WHAT IS KNEE ARTHROSCOPY?
Arthroscopy is a procedure that allows a surgeon to look inside joints and repair them without having to cut open the joint. Orthopedic surgeons are bone, joint, and muscle specialists who do this surgery.
WHEN IS IT USED?
This procedure is used to find the cause of pain, swelling, tenderness, or weakness in your knee and repair any damage to the knee.
Examples of alternatives are:
· Limit your activity.
· Take anti-inflammatory drugs to reduce swelling. Nonsteroidal anti-inflammatory (NSAIDs) medicines can cause stomach bleeding, kidney problems, and other problems. Take the medicine as directed. Read and follow all label directions. NSAIDs should not be taken for more than 10 days for pain or 3 days for fever. They should not be taken for other reasons unless recommended by your primary care provider.
· Wear a brace.
· Have physical therapy.
· Have open knee surgery.
· Have an MRI (magnetic resonance imaging).
· Choose not to have treatment, recognizing the risks of your condition.
You should ask your primary care provider about these choices.
HOW DO I PREPARE FOR KNEE ARTHROSCOPY?
Plan for your care and recovery after the operation, especially if you are to have general anesthesia. Allow for time to rest and try to find people to help you with your day-to-day duties.
Follow any instructions your primary care provider may give you. Do not eat or drink anything after midnight or the morning before the procedure. Do not even drink coffee, tea, or water after midnight. Nothing to eat or drink after midnight.
WHAT HAPPENS DURING THE PROCEDURE?
You are given anesthesia before the arthroscopy to prevent you from feeling pain. A tube about the size of a straw, called an arthroscope, is inserted into a small cut near the joint. The arthroscope has a light on it as well as a magnifying lens. A tiny camera is attached so the surgeon can see inside your knee. Other small tools can be inserted into other small cuts to repair the joint. During surgery, the primary care provider may find and fix loose material in the knee or a tear in the cartilage or ligaments. If the problem cannot be fixed with this procedure, you may need open knee surgery.
After the procedure the primary care provider will close the small openings with one or two stitches or sticky tape.
WHAT HAPPENS AFTER THE PROCEDURE?
· You can go home the day of the procedure.
· You should take it easy for at least the next 2 or 3 days.
· Raise your leg, with your foot higher than your knee and your knee higher than your hip.
· Start bending the knee as soon as possible.
· Take an anti-inflammatory medicine such as ibuprofen, or other medicine as directed by your primary care provider. Nonsteroidal anti-inflammatory medicines (NSAIDs) may cause stomach bleeding and other problems. These risks increase with age. Read the label and take as directed. Unless recommended by your primary care provider, do not take for more than 10 days.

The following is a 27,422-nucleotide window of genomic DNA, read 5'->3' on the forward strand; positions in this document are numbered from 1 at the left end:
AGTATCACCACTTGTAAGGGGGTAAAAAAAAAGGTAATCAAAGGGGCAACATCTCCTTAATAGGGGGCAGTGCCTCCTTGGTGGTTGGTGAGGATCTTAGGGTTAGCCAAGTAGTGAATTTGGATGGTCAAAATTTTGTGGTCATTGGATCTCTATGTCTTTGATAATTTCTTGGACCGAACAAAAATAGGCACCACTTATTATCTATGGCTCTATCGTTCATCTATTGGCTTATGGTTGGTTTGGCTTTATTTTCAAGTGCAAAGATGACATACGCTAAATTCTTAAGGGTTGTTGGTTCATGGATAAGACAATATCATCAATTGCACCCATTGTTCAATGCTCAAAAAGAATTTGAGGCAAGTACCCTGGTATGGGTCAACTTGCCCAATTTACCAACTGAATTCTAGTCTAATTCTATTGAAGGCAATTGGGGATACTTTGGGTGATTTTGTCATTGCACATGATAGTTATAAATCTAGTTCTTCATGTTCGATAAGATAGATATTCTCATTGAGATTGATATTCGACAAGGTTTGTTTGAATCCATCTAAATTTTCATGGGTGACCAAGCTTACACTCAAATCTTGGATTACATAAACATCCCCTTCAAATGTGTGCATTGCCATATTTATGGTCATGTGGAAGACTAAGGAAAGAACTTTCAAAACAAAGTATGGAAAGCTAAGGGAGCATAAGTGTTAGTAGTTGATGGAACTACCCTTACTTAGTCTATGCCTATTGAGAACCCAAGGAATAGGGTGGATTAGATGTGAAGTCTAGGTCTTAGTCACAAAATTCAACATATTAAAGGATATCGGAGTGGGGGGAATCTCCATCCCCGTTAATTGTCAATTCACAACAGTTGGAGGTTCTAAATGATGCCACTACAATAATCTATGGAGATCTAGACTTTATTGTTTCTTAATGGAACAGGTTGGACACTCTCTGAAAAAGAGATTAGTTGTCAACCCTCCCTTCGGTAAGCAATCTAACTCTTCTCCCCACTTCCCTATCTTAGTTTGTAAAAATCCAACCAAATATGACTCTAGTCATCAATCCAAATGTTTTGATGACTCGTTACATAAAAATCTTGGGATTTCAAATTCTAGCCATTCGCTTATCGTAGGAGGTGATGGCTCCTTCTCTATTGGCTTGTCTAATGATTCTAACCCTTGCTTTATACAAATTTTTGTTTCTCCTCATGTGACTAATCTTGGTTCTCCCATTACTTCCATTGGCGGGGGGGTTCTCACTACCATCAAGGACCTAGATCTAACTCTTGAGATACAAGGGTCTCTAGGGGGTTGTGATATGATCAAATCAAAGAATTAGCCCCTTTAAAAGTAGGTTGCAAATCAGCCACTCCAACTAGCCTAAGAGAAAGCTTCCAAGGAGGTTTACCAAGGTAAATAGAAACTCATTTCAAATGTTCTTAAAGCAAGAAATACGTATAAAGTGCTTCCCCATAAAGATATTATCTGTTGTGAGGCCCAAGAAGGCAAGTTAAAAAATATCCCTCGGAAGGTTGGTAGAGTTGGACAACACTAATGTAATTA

· Use your crutches until you can walk without pain.
· Do light strengthening exercises if instructed to do so by your primary care provider.
· Ask your primary care provider when you can resume full activity. Your recovery time will depend on what was done and how much arthritis you have in your knee.
Ask your primary care provider what other steps you should take and when you should come back for a checkup.
WHAT ARE THE RISKS AND BENEFITS?
· There are some risks when you have general anesthesia. Discuss these risks with your primary care provider.
· A local or regional anesthetic may not numb the area quite enough and you may feel some minor discomfort. Also, in rare cases, you may have an allergic reaction to the drug used in this type of anesthesia. Local or regional anesthesia is considered safer than general anesthesia in people who are older or have certain medical conditions.
· You may get a blood clot in your leg.
· Nerve injury can occur, causing numbness around the small incisions.
· During repair of the cartilage, nerve or artery damage can occur, which can cause numbness, weakness, or pain in your leg and foot. This rarely happens.
· Infection and bleeding may occur.
You should ask your primary care provider how these risks apply to you.
The recovery for arthroscopy is faster than if a full open incision were made to correct or diagnose the problem. Most people do very well after arthroscopy and have a rapid recovery.
WHEN SHOULD I SEE MY PRIMARY CARE PROVIDER?
See your primary care provider immediately if:
· There is excessive drainage from the puncture sites.
· There is unusual pain in your knee.
· You develop swelling in your calf or thigh that is not relieved by elevating your leg.
· You develop a fever.
See your primary care provider during office hours if:
· You have questions about the procedure or its result.
· You want to make another appointment.